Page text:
The Daily Heller: I Pledge Allegiance to the Well-Designed Flag

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Rob Bowes, head of agency operations at the U.K. interdisciplinary creative agency GLOCK, is a self-professed vexillologist. No, not a ventriloquist, but a scholar of flags and their design. His love started during geography lessons at school, and he’s since learned each and every world flag (in alphabetical order). But it’s not just their aesthetics that have drawn him in—it’s their history, unification and roots in culture. Flags are a simple communication tool, doing so without the barriers of written or spoken language—but they’re simultaneously open to extreme differences in interpretation, depending on context. Being interested in the power of how color, shape and form can influence people, I asked Bowes to share some of his insights.

NATO soldiers prepare to raise the Finnish flag at the NATO Ministers of Foreign Affairs meeting at NATO headquarters in Brussels. Photo by Rory Arnold / No 10 Downing Street.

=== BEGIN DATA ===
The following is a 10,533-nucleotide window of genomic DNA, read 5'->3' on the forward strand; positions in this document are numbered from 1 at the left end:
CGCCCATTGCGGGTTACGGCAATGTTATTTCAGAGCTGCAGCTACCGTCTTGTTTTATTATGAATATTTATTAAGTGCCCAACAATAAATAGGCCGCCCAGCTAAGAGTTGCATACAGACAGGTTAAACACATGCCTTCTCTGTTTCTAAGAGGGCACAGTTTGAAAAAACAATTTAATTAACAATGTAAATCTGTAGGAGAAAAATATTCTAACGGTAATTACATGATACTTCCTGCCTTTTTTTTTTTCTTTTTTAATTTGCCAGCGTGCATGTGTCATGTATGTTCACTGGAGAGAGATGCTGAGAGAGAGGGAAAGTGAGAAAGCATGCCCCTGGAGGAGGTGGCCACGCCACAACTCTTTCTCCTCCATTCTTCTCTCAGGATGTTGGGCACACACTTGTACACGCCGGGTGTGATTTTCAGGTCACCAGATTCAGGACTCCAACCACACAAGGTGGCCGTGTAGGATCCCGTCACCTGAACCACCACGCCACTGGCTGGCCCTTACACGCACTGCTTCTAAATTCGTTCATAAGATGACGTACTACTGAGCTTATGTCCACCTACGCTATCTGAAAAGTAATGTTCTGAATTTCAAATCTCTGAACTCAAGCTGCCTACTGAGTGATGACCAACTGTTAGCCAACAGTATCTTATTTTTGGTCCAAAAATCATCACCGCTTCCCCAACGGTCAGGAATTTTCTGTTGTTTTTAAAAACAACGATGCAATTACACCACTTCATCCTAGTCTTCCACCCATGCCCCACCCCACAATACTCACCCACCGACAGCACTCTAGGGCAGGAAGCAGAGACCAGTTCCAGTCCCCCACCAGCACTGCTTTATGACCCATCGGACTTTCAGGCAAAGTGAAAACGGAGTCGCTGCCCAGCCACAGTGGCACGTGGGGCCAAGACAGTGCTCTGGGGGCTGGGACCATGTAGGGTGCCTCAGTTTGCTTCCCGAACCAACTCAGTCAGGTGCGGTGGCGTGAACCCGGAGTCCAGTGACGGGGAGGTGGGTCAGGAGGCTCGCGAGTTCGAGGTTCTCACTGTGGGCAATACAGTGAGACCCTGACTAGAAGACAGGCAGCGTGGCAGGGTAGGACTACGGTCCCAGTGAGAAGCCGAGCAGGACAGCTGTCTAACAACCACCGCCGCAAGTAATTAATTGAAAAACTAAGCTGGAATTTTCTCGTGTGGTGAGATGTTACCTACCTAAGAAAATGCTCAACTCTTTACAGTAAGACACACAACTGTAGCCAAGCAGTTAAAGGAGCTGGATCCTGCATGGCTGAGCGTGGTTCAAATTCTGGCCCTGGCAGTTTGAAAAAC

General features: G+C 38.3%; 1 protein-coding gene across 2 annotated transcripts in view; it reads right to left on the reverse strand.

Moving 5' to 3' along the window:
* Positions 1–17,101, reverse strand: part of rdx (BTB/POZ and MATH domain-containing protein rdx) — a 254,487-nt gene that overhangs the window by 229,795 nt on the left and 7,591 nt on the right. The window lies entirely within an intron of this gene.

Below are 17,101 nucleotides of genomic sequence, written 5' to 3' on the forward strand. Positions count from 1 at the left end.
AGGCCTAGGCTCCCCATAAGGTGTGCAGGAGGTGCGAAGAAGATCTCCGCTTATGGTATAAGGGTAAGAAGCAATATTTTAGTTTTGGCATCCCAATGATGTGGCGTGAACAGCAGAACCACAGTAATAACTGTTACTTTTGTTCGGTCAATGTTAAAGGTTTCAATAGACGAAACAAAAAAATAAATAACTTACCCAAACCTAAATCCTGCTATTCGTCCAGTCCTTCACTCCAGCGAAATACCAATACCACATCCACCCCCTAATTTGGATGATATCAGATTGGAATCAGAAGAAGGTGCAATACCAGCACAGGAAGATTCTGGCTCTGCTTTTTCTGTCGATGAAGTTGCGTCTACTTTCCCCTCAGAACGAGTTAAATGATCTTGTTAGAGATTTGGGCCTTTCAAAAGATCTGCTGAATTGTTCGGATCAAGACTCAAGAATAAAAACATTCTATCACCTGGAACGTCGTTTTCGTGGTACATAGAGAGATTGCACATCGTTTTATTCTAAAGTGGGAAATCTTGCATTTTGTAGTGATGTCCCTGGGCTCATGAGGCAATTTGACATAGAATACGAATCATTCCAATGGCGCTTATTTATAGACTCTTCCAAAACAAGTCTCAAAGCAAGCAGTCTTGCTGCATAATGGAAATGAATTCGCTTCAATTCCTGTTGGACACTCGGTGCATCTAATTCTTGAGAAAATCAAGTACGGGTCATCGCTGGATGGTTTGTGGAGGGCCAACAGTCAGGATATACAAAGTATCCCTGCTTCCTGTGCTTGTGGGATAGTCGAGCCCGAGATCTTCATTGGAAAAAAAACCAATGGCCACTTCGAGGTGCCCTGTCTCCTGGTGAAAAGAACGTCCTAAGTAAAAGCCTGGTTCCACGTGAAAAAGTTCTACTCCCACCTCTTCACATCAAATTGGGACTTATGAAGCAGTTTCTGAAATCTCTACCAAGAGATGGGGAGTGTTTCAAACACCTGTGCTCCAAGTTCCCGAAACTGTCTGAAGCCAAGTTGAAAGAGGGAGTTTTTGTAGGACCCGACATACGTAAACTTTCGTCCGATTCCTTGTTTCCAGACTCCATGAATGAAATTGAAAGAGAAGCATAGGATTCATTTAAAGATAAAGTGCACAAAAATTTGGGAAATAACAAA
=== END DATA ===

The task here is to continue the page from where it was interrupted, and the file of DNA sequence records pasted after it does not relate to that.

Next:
In many countries, the school day begins with the requisite pledge to the flag. Where does this fealty to a colored piece of cloth come from? And why is it such an essential part of a national liturgy?
Humans have a natural instinct to connect to one another, and there is security that comes with being part of a like-minded group—flags are an easy way for people to access that security. They give people something to stand underneath, through the prescribed values and—by association—the things they have in common with each other.

As a Brit, a ritual pledge to the flag is quite an alien concept; any flag ceremony is usually reserved for state occasions and sporting occasions. But for a country as expansive, young and diverse as the United States, with its separate states, cultures and constitutions, a universal binder like its stars and stripes make sense as a unifier for its people. Flags have, throughout history, been used as a tool to focus and shift perceptions of a collective, for better or worse.